In 701 B.C.E ., an African king marched into Syria-Palestine to defend Judah against the invasion of Sennacherib, king of Assyria. Second Kings 19:9 mentions “Tirhakah, king of Cush,” coming to the help of Hezekiah, who was up against the Assyrian superpower. Though the Cushites are mentioned only briefly in the biblical text, a number of scholars have argued that their involvement in the conflict against Assyria was decisive in the survival of Jerusalem at this critical historical juncture.
Who were these Cushites that came to the aid of Jerusalem? And why does the Hebrew Bible seem to give so little notice to their role in the 701 B.C.E. debacle of the Assyrians?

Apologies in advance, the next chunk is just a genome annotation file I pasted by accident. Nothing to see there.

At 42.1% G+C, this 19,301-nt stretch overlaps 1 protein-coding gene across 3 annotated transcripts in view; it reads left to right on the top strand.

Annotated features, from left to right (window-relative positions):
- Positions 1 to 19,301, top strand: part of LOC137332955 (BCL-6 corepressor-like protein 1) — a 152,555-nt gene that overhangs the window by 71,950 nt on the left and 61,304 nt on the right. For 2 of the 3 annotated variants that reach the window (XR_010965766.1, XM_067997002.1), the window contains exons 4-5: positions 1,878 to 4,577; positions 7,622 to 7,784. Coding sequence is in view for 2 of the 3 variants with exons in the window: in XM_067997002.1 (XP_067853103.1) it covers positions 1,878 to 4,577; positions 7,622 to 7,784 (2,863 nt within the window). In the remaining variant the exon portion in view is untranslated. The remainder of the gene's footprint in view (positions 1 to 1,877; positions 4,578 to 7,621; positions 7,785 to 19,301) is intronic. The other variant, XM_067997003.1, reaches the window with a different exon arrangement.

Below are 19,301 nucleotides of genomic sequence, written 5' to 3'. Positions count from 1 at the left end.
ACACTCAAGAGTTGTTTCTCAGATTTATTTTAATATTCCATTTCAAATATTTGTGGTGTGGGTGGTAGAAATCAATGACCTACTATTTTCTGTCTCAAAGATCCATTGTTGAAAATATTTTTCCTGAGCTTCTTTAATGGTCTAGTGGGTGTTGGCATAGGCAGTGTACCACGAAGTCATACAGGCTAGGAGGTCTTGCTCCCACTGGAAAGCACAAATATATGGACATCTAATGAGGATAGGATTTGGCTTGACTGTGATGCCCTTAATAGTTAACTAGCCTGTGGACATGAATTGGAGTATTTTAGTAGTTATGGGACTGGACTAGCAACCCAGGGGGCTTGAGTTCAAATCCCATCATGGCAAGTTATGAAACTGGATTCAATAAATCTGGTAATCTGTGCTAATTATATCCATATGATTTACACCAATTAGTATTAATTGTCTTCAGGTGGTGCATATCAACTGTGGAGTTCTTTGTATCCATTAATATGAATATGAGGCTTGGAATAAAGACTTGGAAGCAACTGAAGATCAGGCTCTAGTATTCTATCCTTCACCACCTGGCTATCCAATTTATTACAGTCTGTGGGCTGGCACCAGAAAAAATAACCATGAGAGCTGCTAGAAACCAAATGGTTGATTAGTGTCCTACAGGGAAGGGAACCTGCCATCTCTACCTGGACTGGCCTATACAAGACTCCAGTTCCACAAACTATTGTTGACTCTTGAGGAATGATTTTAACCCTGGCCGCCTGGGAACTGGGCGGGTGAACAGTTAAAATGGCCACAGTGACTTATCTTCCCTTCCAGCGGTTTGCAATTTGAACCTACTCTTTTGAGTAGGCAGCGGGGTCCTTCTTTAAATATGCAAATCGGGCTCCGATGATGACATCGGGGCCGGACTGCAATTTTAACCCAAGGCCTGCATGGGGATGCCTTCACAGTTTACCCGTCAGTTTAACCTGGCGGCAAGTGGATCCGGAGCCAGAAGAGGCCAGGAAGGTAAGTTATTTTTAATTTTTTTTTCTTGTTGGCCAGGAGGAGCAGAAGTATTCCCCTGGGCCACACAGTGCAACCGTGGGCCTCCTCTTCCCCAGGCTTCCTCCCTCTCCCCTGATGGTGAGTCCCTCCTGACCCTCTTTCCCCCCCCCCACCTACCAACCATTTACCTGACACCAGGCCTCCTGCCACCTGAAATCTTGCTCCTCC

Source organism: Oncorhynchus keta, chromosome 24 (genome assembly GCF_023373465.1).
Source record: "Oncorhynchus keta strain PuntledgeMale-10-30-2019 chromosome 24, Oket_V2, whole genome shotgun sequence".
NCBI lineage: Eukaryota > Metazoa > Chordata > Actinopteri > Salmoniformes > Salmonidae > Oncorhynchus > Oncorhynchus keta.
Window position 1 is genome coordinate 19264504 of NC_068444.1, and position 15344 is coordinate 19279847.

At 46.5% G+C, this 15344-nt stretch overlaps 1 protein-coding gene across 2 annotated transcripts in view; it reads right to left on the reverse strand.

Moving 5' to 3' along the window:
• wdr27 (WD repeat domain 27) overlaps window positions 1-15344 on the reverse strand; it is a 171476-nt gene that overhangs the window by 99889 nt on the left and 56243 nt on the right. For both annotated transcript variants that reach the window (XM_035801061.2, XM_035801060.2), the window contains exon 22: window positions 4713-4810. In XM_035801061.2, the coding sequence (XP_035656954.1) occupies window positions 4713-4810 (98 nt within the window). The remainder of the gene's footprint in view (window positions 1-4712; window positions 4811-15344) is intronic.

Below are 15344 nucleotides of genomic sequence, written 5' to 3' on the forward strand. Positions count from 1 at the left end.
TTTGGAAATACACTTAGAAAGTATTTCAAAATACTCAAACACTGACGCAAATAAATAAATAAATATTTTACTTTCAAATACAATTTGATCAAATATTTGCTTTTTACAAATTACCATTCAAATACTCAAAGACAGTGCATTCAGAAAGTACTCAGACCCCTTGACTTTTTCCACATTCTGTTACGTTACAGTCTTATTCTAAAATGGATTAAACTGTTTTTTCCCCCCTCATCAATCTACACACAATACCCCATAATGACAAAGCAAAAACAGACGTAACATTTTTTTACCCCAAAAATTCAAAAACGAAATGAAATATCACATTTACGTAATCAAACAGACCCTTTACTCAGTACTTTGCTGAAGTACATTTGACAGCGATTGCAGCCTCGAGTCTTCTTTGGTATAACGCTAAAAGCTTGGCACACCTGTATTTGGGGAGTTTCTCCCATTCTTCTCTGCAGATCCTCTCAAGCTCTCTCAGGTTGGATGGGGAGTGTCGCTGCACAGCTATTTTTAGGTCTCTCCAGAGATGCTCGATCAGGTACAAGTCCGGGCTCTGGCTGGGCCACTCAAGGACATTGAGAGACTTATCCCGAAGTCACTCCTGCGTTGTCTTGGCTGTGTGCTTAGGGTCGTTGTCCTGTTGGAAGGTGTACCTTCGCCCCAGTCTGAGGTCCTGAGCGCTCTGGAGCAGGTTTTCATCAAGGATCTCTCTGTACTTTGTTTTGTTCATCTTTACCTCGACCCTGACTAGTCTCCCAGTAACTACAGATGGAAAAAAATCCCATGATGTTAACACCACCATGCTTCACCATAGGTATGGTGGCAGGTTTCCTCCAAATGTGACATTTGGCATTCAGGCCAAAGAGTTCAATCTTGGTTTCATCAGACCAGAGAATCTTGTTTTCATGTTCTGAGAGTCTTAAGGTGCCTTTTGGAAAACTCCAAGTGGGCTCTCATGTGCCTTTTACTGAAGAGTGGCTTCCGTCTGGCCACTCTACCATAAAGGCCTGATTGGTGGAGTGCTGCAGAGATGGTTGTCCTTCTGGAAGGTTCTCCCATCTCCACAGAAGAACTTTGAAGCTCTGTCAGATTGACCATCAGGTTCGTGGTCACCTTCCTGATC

The Hebrew Bible mentions “Cush” (Hebrew: כוּשּׁ ) and related terms some 54 times.1 The vast majority of references to Cush as a geographical region denote the African land on the southern border of ancient Egypt, known most commonly today as Nubia. In English Bibles, Cush is most frequently translated as “Ethiopia,” but sometimes “Nubia,” “Cush,” and even “Sudan.” Because ancient Nubia occupied the northern and southern regions of present day Sudan and Egypt, respectively, it is to be distinguished from the country of Ethiopia, located in the Horn of Africa.